Remembrance of Books Past
February 4, 2004 7:19 AM   Subscribe

Remembrance of Books Past, by Ray Bradbury
"Why not a sequel to 'Fahrenheit 451' in which all the great books are remembered by the Wilderness People and are finally reprinted from memory. What then?"
"Wouldn't it be," he continued, "that all would be misremembered, none would come forth in their original garb? Wouldn't they be longer, shorter, taller, fatter, disfigured, or more beautiful? "
[if possible, use the Wall Street Journal link - subsription required]
posted by MzB (24 comments total)
Great link, MzB. A very thoughtful article.
posted by adrianhon at 7:32 AM on February 4, 2004

[make that subscription required - stupid JRun error]
Susan Ohanian's web site is the only one that has a free copy of the WSJ article. Please be gentle.
posted by MzB at 7:33 AM on February 4, 2004

Great idea, but I wouldn't be able to do it - all the non-children's books Bradbury mentioned, I've never read. (I have read all the Oz books several times, though, so there. Oh, and Huckleberry Finn, of course.) In other words, my "memory" of them is what has seeped in through various pop-culture references already. It would be a little redundant, I'm afraid.

Oh, and I loved this:

Mr. Bradbury is the author of "Fahrenheit 451," among other books.

Well, um, yeah, you could say that.

posted by soyjoy at 7:51 AM on February 4, 2004

Perhaps Bradbury is too focused. While it is the main theme of "Fahrenheit 451", many questions beyond censorship abound.

To explain, for example, in the book "1984", two questions were left unanswered: "What if 'Big Brother' happened and nobody but a tiny group objected, it being so gradual and normal that everyone adjusted to it?"; and, "Where does 'Big Brother' go from here?"

In other words, "1984" was shocking only because it was so different, *back then*. Today, it's the status quo, and nobody gets much excited about it. Plus, government has and continues to go *beyond* "1984", enough to make you wonder how many people just sit around all day, thinking up new ways to dehumanize others.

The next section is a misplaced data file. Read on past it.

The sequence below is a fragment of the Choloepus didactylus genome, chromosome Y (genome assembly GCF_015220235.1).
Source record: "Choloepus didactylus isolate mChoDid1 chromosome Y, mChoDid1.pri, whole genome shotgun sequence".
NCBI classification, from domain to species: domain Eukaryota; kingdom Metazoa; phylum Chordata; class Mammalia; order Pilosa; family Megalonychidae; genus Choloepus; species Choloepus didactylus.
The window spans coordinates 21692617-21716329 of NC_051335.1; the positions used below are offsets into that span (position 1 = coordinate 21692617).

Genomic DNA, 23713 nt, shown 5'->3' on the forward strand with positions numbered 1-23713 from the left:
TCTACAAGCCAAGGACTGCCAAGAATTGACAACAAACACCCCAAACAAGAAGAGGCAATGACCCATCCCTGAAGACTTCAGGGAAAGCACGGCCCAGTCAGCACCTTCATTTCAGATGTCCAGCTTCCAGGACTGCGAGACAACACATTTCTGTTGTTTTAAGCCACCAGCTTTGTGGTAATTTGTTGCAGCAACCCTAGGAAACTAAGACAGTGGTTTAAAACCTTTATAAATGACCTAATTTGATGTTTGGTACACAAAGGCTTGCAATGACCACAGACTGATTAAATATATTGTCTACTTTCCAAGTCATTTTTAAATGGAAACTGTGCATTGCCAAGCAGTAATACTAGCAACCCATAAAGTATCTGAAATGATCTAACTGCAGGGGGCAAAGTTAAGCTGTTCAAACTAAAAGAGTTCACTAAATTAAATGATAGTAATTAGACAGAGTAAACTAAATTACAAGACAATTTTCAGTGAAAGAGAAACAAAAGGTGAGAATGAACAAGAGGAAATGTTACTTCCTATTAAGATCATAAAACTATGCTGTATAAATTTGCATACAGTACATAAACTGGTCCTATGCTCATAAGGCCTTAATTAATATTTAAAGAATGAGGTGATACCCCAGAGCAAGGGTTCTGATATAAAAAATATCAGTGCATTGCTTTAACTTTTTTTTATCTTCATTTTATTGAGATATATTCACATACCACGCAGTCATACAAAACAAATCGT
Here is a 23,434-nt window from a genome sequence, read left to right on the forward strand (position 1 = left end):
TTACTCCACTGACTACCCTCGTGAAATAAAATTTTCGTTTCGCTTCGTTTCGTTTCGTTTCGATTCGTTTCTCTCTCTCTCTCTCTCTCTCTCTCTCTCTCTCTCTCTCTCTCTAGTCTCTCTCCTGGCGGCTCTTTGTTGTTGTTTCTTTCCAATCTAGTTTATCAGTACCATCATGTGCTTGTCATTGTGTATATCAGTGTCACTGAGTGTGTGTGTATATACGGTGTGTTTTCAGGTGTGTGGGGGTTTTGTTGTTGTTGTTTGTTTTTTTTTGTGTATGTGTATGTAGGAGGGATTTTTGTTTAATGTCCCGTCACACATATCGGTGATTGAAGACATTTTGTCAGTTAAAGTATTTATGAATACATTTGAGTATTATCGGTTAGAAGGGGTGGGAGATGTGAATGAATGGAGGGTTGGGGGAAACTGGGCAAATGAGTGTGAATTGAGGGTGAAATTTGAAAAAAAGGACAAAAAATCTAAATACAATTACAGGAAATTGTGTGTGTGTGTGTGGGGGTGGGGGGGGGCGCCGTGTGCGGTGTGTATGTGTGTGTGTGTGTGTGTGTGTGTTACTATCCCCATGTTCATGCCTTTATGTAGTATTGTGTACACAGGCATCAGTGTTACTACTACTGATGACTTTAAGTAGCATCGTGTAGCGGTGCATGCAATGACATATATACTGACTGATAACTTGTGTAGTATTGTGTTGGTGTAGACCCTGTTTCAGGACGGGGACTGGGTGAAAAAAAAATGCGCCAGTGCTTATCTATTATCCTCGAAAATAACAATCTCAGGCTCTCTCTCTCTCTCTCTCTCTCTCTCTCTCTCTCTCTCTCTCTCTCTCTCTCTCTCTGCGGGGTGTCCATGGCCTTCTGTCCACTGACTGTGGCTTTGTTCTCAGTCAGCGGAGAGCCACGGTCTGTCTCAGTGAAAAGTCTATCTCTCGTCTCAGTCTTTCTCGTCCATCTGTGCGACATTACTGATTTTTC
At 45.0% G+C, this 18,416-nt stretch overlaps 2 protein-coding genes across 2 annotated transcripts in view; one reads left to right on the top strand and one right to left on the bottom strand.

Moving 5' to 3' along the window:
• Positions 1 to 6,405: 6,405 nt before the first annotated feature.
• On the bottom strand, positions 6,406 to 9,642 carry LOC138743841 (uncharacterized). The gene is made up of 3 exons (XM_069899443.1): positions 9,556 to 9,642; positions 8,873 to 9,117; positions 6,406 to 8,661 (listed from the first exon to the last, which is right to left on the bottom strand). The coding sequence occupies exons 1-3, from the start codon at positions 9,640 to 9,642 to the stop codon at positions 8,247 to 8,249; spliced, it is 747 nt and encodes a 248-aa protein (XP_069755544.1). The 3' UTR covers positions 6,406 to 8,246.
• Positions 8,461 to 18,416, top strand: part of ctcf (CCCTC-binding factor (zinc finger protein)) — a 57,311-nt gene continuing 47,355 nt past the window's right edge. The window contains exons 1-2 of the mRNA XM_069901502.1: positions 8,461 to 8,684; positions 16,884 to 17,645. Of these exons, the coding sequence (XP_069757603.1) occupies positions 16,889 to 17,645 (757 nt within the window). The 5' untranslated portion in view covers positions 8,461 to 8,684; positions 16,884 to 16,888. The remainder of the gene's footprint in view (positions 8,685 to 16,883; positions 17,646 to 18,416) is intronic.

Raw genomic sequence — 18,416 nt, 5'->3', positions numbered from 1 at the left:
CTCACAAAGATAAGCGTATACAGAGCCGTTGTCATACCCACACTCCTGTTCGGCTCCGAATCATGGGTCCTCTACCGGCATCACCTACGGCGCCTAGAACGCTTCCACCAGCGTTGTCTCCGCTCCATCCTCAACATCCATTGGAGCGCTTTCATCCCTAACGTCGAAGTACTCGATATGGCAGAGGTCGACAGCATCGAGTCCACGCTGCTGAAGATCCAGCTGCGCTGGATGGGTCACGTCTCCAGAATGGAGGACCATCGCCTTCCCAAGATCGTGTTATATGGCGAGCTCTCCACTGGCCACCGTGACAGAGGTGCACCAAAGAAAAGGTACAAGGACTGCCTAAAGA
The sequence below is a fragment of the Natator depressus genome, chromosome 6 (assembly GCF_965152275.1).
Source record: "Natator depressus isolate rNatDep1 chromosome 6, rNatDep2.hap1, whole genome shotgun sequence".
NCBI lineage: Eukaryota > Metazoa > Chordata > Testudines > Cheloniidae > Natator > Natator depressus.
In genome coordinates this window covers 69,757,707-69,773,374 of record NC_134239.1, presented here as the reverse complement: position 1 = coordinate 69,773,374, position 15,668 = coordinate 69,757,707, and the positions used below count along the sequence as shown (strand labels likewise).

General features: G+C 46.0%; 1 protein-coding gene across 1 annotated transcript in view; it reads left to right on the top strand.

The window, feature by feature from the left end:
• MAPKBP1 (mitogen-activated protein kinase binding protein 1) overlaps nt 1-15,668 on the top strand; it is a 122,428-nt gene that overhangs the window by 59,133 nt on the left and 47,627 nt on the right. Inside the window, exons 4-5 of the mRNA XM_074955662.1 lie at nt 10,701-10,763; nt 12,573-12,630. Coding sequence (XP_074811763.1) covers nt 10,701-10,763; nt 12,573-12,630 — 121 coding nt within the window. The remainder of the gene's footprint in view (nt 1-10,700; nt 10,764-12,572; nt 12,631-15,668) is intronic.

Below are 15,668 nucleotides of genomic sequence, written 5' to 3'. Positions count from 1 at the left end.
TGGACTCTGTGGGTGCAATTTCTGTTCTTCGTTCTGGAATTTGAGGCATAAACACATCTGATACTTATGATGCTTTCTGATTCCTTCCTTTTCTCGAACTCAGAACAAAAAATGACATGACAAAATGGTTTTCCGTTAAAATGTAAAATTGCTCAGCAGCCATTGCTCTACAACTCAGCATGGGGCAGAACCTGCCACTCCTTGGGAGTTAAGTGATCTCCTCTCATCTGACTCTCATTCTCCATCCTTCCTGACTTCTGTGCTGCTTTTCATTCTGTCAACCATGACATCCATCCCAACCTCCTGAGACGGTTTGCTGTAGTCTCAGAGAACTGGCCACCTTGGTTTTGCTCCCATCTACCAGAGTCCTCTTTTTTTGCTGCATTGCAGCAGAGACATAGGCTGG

In "451", the *philosophy* of the government is underdescribed. We know it strongly censors, and that it lies to the public with "infotainment". In fact, it is almost a "Government of Hollywood". And last but not least, we know that Guy Montag's city was destroyed at the end.

But though it is *implied* that almost everyone lives in the cities, is that true? Are there large rural areas that are uninhabited, unpoliced and unpopulated? Or is there something more?

Another obvious question: does the bomb *end* the war, or is it just the *start* of the war? Assuming that there are lots of survivors who can no longer live in the cities, do they go into the countryside, bringing their evil government with them? Wouldn't it be ironic that even though he is opposed to censorship, Montag sees the *invaders* as more evil, and joins the resistance?
posted by kablam at 8:12 AM on February 4, 2004

These are good questions, kablam. Someone needs to tie Bradbury to a desk, shake his head loose of all the obsession with how the folks would remember the books, and make him write Fahrenheit 452!
posted by soyjoy at 8:23 AM on February 4, 2004

This is of course how "books" used to be stored. Lots of them, such as the OT, the Illiad, etc., seem to have ended up as a combination of many earlier works. I'd like to think that maybe there would be some incredible meta-novel to arise out of the last few centuries' best novels, for example.
posted by callmejay at 8:36 AM on February 4, 2004

Of course, all memory works this way. Distorting, recombining, refreshing, connecting in new ways, leaving bits out, putting bits in. Everything we know is like a misremembered book, and yet, somehow, it works.
posted by rushmc at 8:53 AM on February 4, 2004

Well, some say memory is holographic; that no matter how blurry or unclear the memory, there is still a seed of truth in it...
posted by Samizdata at 9:27 AM on February 4, 2004

Any data has some relationship with truth, even if it is an inverse one.
posted by rushmc at 9:53 AM on February 4, 2004

soyjoy: sounded a little sarcastic; however, I needed to explain further. "451" has influenced a generation of sci-fi writers. And while I haven't read of any sequel-type offering to that *particular* police state, a bunch come to mind that *could* have been other slices from that same government.